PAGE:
Home Buyer's Plan Cancellation
If, after withdrawing funds as a Home Buyer's Plan withdrawal, circumstances change and you don't meet all the conditions, you can cancel your participation in the HBP, and you have a limited time to repay the funds. See the CRA information "How do I cancel my participation?". If you have met all the conditions of the HBP, you cannot cancel your participation. You can cancel your participation if you have otherwise met all the conditions, but:
If you withdrew funds under the HBP to help a related person with a disability, you can cancel your participation if:
If you cancel your participation because a qualifying home or replacement property was not purchased or built, cancellation payments to your RRSP must be made by December 31st of the year after the year you withdrew the funds.
If you cancel your participation because you became a non-resident after you withdrew the funds, the repayment due date will depend on when you became a non-resident:
Cancellation payments can be made to any of your RRSPs or to a new RRSP, with any issuer.
If you make a withdrawal from your RRSP for the HBP or LifeLong Learning Program (LLP) in the calendar year, you will be issued a T4RSP showing these withdrawals. Withdrawals in 2017 would be reported on the 2017 income tax return. Both withdrawals from your RRSP and repayments to your RRSP related to the HBP or to the LifeLong Learning Program (LLP) are recorded on Schedule 7 of your tax return. Any payment that you made into your RRSP from January 1, 2017 to March 1, 2018 (in the year or within 60 days after the end of the year) can be designated as a repayment under the HBP or the LLP on the HBP or LLP worksheet of your 2017 tax return. You cannot designate more than the amount of this RRSP contribution.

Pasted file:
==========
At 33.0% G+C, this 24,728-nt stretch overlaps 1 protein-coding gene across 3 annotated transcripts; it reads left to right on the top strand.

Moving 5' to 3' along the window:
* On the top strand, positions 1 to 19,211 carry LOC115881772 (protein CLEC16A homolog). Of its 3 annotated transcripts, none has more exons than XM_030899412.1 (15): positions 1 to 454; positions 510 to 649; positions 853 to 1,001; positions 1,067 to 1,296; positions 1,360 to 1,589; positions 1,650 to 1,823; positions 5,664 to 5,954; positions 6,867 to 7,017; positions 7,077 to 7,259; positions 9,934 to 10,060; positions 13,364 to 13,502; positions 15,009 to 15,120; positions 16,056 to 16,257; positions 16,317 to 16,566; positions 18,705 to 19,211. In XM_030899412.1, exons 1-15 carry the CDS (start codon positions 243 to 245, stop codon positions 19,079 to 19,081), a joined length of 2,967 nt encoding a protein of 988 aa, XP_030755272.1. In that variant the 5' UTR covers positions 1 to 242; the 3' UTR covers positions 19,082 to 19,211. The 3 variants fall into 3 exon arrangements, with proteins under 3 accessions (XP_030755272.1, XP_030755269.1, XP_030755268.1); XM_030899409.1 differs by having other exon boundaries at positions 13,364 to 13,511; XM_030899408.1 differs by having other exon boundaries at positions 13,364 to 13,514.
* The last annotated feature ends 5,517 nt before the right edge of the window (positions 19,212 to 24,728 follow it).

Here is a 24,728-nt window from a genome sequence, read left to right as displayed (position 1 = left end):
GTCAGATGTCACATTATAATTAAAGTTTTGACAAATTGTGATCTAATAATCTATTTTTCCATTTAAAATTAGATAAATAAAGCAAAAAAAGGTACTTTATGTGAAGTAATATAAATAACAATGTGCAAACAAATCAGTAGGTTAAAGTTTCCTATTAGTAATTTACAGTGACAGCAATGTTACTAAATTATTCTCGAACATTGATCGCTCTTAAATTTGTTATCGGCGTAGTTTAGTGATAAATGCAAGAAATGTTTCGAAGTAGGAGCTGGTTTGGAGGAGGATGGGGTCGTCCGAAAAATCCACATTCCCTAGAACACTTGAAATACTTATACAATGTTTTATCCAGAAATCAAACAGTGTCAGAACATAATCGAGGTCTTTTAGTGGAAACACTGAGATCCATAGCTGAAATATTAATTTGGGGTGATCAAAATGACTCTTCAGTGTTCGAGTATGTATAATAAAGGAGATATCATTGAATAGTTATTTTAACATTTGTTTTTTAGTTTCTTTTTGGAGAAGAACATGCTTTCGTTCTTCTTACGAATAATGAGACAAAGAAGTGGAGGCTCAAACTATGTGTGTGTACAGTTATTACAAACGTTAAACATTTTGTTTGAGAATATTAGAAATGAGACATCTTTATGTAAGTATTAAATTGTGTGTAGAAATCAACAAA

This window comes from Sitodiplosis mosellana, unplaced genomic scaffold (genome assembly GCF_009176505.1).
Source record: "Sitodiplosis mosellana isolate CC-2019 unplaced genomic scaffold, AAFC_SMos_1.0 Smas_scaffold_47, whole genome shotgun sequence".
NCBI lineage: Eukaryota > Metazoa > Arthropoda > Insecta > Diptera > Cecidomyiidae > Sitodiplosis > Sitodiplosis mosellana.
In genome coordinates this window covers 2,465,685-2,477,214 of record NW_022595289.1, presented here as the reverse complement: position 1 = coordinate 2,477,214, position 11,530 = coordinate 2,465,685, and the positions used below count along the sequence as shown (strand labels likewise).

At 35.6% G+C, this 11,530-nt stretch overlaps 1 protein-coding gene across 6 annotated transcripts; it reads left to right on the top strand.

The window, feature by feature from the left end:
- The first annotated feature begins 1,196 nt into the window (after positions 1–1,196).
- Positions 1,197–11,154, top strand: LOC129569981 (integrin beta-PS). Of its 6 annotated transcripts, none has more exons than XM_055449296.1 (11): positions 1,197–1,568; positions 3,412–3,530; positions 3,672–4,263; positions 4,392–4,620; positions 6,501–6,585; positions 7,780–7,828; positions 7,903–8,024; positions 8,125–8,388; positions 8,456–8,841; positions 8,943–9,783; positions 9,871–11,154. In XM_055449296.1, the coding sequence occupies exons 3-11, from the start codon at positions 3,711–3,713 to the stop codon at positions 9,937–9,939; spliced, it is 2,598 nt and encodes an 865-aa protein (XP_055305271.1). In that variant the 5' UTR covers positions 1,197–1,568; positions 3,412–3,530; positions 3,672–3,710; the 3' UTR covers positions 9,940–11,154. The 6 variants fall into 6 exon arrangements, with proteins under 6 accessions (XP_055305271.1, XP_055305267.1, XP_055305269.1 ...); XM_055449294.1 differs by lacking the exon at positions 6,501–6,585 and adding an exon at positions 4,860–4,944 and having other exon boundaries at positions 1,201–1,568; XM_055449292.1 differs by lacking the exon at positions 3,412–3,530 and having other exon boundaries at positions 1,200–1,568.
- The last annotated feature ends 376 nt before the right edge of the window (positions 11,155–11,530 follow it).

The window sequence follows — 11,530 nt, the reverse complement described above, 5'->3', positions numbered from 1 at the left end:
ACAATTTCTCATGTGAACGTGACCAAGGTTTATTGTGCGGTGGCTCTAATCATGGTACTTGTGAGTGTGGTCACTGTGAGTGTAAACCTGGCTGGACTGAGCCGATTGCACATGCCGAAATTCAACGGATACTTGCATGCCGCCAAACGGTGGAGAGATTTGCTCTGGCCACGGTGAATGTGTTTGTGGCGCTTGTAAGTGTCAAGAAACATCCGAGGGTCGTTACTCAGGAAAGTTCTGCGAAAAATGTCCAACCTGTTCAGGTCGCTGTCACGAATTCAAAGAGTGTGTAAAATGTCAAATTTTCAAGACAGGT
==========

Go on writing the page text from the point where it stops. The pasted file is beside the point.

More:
If the minimum required payment amount is not repaid by the due date it must be included in income on line 129 of your tax return for the year in which it was due. For instance, if you borrowed $15,000 under the HBP from your RRSP in 2015, the first repayment of $1,000 was due in 2017. If this was not repaid, it must be included as income on line 129 (RRSP income) of your tax return. If you are using a tax return software package, completing this information on the HBP Worksheet will automatically include the amount on line 129.
If you are using the Canadian Income Tax and RRSP Savings Calculator, payments into your RRSP for the HBP or the LLP should not be entered into the calculator. However, if you have not made the minimum required payment for either the HBP or the LLP, then any shortfall from this amount must be entered as income - this can be entered on the "other income" line.
The Lifelong Learning Plan (LLP) allows you to withdraw amounts from your RRSP to finance full-time training or education for you or your spouse or common-law partner. The funds must be repaid over a period of 10 years.
For more information on the Lifelong Learning Plan, see Canada Revenue Agency topic Lifelong Learning Plan (LLP)
Canada Revenue Agency Resources
Revised: December 17, 2017